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Who’s the boss: collaborative hiring in the legal setting

Posted by
11 Jul 2016

Who’s the boss: collaborative hiring in the legal setting Flicking through BBC IPlayer the other week, I came across a documentary; “Who’s the Boss?” chronicling different companies’ foray into the world of collaborative hiring, a process where the hiring decisions are collaborative and informed by employees rather than the usual top down process. The documentary showed collaborative hiring in a rather extreme fashion; week long immersive interviews where candidates undertook a variety of interviews and tasks that would not ordinarily form part of their day to day responsibilities whilst being observed by all employees, following which the employees voted for who they wanted in the position, with the usual decision maker being bound by their decision. 

Whilst I can’t see collaborative hiring in the way it was portrayed there catching on in law firms, the concept itself is not a new one and elements of it are already part of the hiring process for many firms, or, in my view, should where appropriate be incorporated – for example:

  • Feedback from receptionists– this is nothing new and something I know most of my clients employ.  When waiting in a reception area for their formal interview to begin, candidates are often less guarded and it’s a good opportunity for receptionists to monitor how the candidate interacts with them and feedback to the Partners.
  • Finding out what employees’ want before beginning the hiring process – in my view, before beginning interviews, Partners should have open conversations with their team members to establish what the team itself wants from a new starter.  Involving members of the team in this way should increase the prospects of the successful candidate being a good match and lessen the risk of upsetting the team dynamic.
  • Canvassing team opinions of candidates before interview – law can be a very small world and it may be that a member of the team has already worked with or come across a candidate previously.  By not doing this, Partners can miss out on pertinent information about a candidate which may inform how good a fit they will be for their team.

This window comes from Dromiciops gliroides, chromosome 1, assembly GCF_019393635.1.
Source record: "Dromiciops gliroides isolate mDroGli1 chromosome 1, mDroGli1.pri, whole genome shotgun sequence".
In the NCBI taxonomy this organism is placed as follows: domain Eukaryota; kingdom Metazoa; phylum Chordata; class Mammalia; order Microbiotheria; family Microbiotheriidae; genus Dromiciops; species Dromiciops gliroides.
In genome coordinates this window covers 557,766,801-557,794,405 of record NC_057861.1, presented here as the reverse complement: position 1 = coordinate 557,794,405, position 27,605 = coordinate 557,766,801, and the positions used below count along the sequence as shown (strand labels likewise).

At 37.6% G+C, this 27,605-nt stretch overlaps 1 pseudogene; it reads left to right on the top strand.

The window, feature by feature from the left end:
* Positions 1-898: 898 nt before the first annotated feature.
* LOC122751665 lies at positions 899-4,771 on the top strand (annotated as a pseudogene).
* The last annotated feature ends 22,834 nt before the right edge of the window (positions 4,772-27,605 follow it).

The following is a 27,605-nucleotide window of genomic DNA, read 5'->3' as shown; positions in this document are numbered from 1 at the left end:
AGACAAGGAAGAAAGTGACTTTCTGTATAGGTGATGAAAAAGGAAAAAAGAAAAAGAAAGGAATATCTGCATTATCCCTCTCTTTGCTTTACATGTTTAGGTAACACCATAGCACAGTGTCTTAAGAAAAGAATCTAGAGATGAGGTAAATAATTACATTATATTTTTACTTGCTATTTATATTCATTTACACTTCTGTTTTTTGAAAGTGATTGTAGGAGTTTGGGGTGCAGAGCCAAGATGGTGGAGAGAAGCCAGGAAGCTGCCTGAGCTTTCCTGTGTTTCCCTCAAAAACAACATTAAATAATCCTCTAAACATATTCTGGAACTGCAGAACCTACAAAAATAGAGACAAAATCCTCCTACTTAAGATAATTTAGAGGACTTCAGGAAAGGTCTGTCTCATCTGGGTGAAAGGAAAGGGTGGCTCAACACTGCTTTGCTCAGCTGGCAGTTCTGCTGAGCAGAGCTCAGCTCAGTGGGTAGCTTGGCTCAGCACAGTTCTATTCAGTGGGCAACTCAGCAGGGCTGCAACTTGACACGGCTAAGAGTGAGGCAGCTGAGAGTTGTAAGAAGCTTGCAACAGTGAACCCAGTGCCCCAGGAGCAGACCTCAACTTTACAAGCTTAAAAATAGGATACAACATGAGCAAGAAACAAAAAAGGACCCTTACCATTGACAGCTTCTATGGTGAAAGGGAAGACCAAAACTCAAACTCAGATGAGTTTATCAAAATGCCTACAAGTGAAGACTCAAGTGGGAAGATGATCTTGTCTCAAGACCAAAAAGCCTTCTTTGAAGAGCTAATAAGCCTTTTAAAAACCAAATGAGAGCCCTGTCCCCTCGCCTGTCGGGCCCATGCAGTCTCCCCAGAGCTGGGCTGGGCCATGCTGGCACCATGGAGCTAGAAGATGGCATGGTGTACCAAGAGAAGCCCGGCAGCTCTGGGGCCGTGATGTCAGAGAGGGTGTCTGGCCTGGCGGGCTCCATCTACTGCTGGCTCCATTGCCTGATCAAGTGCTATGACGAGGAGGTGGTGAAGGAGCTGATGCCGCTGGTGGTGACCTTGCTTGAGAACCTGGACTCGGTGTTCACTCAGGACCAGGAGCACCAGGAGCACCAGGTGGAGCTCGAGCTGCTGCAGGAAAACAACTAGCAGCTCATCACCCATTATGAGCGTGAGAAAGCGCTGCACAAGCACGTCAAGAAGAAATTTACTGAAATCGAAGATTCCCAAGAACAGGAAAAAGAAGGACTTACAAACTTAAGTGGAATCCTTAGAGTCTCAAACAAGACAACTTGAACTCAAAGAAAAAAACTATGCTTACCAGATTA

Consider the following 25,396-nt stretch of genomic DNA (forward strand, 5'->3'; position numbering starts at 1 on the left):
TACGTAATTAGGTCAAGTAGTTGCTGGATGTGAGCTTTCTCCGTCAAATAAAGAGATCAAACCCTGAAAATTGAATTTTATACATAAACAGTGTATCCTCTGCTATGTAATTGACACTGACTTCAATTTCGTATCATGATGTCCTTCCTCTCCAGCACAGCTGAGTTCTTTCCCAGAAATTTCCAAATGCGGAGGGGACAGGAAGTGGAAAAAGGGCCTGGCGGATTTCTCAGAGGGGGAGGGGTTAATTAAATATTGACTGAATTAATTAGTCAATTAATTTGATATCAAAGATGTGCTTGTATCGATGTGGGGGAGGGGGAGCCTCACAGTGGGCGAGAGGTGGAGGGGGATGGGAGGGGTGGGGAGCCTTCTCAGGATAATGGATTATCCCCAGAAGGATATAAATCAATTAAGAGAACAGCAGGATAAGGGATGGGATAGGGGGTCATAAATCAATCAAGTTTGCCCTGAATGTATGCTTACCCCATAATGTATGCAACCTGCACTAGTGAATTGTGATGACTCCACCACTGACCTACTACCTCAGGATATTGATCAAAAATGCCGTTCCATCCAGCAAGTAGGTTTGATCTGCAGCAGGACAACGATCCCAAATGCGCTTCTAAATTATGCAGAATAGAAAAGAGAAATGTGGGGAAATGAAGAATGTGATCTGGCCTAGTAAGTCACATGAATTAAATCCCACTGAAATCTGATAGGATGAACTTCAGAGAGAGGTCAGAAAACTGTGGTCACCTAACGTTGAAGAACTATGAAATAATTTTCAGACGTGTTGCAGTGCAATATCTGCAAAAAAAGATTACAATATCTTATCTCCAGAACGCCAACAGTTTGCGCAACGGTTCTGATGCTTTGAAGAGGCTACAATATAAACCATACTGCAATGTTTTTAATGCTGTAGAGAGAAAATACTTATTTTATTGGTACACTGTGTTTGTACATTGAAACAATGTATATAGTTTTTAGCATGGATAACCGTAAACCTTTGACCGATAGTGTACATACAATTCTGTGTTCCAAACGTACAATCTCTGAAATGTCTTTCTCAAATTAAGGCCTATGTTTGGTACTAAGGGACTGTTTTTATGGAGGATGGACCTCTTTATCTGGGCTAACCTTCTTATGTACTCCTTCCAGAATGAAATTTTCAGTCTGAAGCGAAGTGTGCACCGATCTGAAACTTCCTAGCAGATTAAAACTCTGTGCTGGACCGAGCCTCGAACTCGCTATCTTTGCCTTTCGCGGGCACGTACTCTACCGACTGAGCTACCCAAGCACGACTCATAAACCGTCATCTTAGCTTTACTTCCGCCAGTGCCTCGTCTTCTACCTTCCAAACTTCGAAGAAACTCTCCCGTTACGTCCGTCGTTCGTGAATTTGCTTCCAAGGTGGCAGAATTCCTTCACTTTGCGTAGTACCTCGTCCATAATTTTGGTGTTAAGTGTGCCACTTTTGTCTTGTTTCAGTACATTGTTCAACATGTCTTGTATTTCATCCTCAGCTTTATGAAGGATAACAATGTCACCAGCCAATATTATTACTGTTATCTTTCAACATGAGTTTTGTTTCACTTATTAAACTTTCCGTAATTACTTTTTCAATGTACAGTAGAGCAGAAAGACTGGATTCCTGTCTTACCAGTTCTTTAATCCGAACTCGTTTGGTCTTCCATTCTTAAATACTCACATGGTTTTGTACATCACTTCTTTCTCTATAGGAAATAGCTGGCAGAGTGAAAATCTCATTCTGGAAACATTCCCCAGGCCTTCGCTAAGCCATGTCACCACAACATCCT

• Involving other members of the team in the interview process – my first NQ interview was actually held by two Senior Associates; these were the people who would be working with and supervising me on a daily basis.  It was therefore important that I be someone they could see themselves working with.  With Partner only interviews, where candidates will be working more closely with other members of the team, this advantage is lost.
  • Arranging team meetings with candidates the Partner is considering making an offer to – again this is something I experienced as a legal candidate.  Not only is it an effective way to increase a candidate’s buy in into the firm it is a good way to practically assess personality and culture fit.


Used properly, aspects of collaborative hiring will make employees feel valued and increase a firm’s chances of hiring the right candidate.  However, Partners must remember, that if they are not taking an employee’s views on board, to have an honest conversation with that person as to why, otherwise rather than making their employees feel valued, they will actually be doing the opposite.

Have you experienced a collaborative hiring process, either as an employer, employee or candidate?  If so, please do share your views.  Further, if you would like general advice as to how to prepare for an interview, please contact me on 0113 243 9775 or catherine.wasilewski@sellickpartnership.co.uk. Contact Us

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